Tuesday, March 06, 2018

In Your Light, We Shall See Light!

Connecting the Thomism of Fr Norris Clarke to a Philosophy of Holy Icons

Many NLM readers will be familiar, I’m sure, with the idea that there is a theology which is used to explain the stylistic elements of iconographic liturgical art. However, I am not aware of a metaphysics or philosophical anthropology that has been or could be used to articulate a philosophy of icons.

That is, until recently.

A couple of years ago, on the recommendation of a Dominican friar here in Berkeley, I read two works of the late Jesuit philosopher, Fr Norris Clarke. These were Person and Being and The One and the Many - A Contemporary Thomistic Metaphysics. You can see an interview with him done shortly before his death in 2008 on YouTube, in which he talks about his “personalist” Thomism.

More recently, I sat in on a series of excellent lectures on the thought of Fr Clarke as part of a class on the philosophy of nature and philosophical anthropology, taught by Dr. Michel Accad for Pontifex University’s Master of Sacred Arts program. Dr. Accad had invited me to attend so that I might participate by discussing with him why an understanding of philosophy is important for artists today.

There are, incidentally, a number of general reasons why such a class would be included in a sacred arts program - for example, the simple fact that an understanding of the human person and nature is always important for an artist who is seeking to reveal visible and invisible truths about both through art. However, it occurred to me as I listened and reflected on the subject that Fr Clarke’s Thomistic philosophy, in particular, might be the basis for a philosophy of icons. I offer my thoughts on this as some personal speculation for your interest.

We will start with a brief account of some of the ways in which theology has been used to explain the style of icons. Take a look at this icon of the Transfiguration.

We see Christ shining with light; this is understood to be a glimpse given to the Apostles of His heavenly glory. That glory, which is the radiance of His being, is the radiating of an uncreated “light of being,” the divine light of the burning bush, that shone without consuming the bush itself. Saints, who through baptism and lives of purity participate in the divine nature, shine with this light too; and in their purity are able to see in ways that we can only grasp “through a glass darkly.” This radiance is represented by the halo of light around their heads. Another indication that each figure is a source of light is none of them casts a shadow.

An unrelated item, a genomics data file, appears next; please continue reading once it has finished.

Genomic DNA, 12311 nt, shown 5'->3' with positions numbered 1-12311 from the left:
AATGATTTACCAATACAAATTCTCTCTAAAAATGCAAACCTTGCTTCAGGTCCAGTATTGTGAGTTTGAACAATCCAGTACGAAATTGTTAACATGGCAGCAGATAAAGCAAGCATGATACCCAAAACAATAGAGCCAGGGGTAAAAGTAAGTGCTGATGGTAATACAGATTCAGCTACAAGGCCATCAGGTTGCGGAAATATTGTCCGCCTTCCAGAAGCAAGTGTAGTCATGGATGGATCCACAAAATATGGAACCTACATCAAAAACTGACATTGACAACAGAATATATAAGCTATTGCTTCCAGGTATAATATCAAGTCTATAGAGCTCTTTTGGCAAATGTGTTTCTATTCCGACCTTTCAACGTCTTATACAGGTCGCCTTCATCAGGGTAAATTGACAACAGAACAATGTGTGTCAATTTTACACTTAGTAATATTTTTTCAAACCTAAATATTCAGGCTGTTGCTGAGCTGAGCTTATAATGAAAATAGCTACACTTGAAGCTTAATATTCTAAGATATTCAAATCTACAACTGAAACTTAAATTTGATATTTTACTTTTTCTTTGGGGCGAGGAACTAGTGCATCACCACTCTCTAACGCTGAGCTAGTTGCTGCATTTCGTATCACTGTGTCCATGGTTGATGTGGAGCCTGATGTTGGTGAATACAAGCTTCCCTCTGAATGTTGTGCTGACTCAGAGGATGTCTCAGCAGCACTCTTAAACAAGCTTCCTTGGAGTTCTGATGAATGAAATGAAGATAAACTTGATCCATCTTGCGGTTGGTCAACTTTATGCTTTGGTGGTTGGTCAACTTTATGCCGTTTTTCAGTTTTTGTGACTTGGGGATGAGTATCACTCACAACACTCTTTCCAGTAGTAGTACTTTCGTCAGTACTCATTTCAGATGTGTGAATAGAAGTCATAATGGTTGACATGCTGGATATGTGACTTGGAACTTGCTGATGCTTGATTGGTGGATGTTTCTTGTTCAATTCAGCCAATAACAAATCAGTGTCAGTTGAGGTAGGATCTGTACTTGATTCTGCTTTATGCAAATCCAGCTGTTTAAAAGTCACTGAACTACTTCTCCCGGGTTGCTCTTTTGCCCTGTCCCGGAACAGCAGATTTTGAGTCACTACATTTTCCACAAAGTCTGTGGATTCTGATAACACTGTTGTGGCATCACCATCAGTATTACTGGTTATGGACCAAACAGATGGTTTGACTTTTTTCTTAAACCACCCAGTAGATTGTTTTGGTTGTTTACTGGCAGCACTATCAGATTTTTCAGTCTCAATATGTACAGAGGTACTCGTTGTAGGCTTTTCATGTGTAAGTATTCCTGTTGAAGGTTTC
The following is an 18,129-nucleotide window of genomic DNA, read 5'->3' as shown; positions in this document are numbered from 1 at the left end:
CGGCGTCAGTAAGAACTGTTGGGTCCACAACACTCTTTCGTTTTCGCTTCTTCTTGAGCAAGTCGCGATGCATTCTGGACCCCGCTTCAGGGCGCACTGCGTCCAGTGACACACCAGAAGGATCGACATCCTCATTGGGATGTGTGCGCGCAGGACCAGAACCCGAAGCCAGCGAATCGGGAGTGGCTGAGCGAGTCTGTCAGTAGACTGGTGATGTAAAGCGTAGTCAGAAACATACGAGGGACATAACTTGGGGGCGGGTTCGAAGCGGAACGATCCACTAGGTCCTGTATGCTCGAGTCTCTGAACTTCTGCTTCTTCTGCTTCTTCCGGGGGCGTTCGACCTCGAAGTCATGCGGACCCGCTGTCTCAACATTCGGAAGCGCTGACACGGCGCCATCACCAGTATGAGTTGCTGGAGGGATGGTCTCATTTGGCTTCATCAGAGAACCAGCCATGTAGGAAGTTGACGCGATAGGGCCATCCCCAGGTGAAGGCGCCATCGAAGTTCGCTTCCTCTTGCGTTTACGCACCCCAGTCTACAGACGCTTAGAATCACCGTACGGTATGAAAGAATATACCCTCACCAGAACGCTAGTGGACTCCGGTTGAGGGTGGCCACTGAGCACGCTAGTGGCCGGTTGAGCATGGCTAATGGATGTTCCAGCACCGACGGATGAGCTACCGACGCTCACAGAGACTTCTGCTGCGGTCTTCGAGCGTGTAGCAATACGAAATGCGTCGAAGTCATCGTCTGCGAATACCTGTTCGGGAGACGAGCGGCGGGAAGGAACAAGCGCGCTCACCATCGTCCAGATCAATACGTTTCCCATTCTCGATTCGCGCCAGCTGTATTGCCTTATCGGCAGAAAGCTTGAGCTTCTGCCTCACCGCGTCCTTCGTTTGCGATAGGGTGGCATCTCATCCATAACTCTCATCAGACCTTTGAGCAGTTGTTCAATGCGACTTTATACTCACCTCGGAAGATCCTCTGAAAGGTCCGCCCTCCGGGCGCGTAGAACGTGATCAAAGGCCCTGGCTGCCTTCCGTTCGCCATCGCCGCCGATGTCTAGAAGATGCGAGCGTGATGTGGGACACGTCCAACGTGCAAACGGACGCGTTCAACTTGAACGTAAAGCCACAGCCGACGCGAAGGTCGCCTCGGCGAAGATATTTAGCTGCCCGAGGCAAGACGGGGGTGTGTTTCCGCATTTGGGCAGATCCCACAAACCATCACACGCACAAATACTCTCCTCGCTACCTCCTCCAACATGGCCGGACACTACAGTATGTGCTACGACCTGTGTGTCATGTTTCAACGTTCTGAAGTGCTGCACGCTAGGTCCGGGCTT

The Apostles are shown here without halos, indicating that this event is prior to Pentecost when the fire of the Holy Spirit came to them, but nevertheless they do not cast shadows. This reflects the fact that at this moment, they must have been in some way at least temporarily purified, for only the “pure in heart” who are themselves participating in the divine nature can see the divine light. Even so, the power of such a vision to those who are unused to seeing it has knocked them back!

There are other stylistic elements that reflect truths about the objects portrayed that are not ordinarily visible. There is a hierarchy of being, in which Christ is greatest, mankind is next, and inanimate beings below him. This is reflected visually by showing Christ as the most prominent figure among the six, and through the design, in His size and brightness, and the way in which His image relates to the other people in the composition. The mountain, on the other hand, is small relative to its natural size; in some icons, plants and mountains are depicted actually bowing to Christ to communicate this point.

While the discussion so far relates to visible light, which is the only way that an artist working in a visual medium can portray such radiance, the light he is portraying is not in fact limited to visual light or even to electromagnetic radiation. This radiance is of a divine, uncreated supernatural “light” that is visible to the purified “spiritual eye”, the place inside us where we see, so to speak, truth, and are connected to God. This is the “spirit” of St Paul’s anthropology (body, soul, spirit), which Stratford Caldecott, for example, equated with the intellectus of the Western medievals, and the nous of the Eastern Fathers. (See here.)

So how can philosophy account for this? First, it is worth describing the work of Fr Norris Clarke, who was a philosopher in the true sense, developing his own original thought, while still working in the Thomistic tradition. Dr Accad was kind enough to give me a summary of the salient points.
I agree that the work of Fr Norris Clarke (which we cover at the end of the course, as a kind of summary and integration of everything we have learned) is likely to provide a helpful framework. Here are some of the points that Fr Clarke distills from St Thomas’ metaphysics (and to which he adds insights from modern “personalist” philosophy):